The sacral chakra is next, located in the lower abdomen, and it’s associated with how we feel about being in the formed realm, emotions, sexual energy. The second chakra also indicates the places where we do not fit into the tribe, what the ‘punishments’ are for that, and how we will react to the tension of that dynamic.
Skipping all the way up to the brow is the third eye. The third eye is the point that we have learned the mastery of the formed realm, have found balance being a spirit in flesh, and are ready to perceive the unseen aspects of this realm. It is all about intuition and the culmination of wisdom.
Overactivity of these chakras as a unit tells me that you have begun perceiving unseen aspects of this realm and you’re not comfortable with that, or that you are not comfortable being able to do that in your present tribe. Another aspect to consider is how your shift through puberty and adolescence affected how you see the world, spiritually. This is related to the onset of depression. Depression is our power withheld, specifically it is intuition withheld. What intuitive perceptions do you put away in order to make other people comfortable? What intuitive perceptions do you have that make you uncomfortable?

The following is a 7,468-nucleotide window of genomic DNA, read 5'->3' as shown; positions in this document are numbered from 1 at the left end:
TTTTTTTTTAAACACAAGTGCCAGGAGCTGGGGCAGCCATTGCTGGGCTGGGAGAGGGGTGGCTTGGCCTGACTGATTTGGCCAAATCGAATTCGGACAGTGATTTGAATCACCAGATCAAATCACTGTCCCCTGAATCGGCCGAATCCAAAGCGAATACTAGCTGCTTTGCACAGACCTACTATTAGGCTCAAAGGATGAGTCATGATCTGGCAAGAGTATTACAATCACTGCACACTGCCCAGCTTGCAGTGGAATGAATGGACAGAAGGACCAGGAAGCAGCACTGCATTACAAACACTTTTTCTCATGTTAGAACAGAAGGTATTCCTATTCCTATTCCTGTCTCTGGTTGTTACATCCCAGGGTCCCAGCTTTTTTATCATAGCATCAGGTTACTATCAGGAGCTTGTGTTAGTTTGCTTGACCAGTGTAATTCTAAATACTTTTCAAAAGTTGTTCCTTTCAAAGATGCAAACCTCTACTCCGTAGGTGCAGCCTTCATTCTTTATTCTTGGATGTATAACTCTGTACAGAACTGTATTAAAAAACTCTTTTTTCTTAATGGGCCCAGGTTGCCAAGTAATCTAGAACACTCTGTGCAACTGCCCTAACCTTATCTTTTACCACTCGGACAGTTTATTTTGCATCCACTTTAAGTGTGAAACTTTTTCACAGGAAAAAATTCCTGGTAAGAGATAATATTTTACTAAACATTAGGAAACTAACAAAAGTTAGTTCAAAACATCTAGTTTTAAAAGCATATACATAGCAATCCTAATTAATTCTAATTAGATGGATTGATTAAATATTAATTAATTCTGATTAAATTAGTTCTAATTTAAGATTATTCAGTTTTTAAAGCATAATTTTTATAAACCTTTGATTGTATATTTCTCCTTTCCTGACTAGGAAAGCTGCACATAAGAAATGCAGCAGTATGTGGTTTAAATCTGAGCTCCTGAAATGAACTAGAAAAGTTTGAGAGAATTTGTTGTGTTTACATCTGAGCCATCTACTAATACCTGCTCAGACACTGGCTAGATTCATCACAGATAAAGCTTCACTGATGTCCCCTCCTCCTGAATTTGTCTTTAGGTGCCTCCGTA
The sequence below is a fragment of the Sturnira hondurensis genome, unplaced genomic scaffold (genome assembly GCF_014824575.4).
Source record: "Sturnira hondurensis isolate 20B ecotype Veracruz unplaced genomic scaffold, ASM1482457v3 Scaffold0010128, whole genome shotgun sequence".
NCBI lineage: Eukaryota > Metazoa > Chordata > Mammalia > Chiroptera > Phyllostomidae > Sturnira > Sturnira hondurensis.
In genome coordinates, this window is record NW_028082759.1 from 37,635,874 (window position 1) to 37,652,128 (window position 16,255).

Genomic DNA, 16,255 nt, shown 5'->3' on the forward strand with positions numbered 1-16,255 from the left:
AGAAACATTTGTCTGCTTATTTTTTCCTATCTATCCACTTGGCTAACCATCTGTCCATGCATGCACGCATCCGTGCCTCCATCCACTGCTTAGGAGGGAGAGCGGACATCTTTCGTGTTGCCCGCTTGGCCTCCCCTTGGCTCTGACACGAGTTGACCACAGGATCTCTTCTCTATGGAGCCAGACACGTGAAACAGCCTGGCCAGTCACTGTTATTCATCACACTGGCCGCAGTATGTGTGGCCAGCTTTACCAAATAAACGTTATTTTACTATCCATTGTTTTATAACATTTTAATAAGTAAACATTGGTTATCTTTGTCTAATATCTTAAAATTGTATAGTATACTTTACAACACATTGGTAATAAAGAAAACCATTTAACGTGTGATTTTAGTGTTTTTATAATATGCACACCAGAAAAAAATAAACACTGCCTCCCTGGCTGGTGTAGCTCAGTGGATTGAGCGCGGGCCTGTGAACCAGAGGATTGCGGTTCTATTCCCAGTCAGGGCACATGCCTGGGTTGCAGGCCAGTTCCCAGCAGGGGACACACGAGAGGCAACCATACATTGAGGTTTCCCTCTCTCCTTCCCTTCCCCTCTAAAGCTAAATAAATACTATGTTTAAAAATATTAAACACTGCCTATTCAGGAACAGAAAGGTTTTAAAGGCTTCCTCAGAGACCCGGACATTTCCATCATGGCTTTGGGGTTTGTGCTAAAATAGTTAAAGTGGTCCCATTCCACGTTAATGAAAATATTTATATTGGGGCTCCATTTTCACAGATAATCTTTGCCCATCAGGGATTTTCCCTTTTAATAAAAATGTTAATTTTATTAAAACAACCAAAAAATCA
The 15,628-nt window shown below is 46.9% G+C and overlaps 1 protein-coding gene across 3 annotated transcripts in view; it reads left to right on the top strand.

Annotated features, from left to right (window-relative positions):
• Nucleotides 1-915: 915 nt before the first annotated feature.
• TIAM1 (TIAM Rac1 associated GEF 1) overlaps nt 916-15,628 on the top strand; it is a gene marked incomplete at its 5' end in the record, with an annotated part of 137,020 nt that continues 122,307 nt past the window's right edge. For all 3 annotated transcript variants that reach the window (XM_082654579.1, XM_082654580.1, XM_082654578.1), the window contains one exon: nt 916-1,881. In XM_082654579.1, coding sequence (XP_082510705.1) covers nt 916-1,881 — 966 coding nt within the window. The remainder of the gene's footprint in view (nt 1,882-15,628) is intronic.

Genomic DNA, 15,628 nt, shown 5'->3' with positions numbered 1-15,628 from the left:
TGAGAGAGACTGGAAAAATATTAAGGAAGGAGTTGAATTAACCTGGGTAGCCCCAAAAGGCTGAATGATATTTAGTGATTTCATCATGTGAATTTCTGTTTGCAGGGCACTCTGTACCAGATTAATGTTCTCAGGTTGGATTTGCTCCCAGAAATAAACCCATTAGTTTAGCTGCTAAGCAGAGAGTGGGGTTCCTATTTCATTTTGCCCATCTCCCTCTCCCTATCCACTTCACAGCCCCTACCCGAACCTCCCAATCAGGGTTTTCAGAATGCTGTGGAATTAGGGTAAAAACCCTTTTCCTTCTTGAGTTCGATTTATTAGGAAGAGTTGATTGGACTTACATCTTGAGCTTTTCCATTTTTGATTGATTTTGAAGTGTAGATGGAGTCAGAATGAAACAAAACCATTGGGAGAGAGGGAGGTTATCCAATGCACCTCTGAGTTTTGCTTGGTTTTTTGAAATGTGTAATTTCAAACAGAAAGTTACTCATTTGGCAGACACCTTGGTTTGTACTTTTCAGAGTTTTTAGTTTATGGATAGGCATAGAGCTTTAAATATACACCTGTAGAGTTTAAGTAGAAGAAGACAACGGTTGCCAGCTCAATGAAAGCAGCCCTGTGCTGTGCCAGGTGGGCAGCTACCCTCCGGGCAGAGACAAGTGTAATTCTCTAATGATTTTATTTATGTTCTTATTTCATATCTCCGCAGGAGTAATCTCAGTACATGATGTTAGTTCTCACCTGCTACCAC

I suggest finding someone to work with in a soul healing capacity. That work could take whatever form seems to address restoring your power and confidence in your own perceptions. When that healing is done, working with someone to develop your intuition and finding a community with which you can share it is ideal. It may be possible that I can help you with these things remotely, though I support your choice to work with someone near. Ultimately Elizabeth, you have a wonderful gift. It’s OK to allow it.
Kelley, My husband has PTSD and major clinical depression. I’ve been married to him for 15 years. It takes a lot of my energy just to live with him. Living without him would be hard, too, especially financially. What do I do? L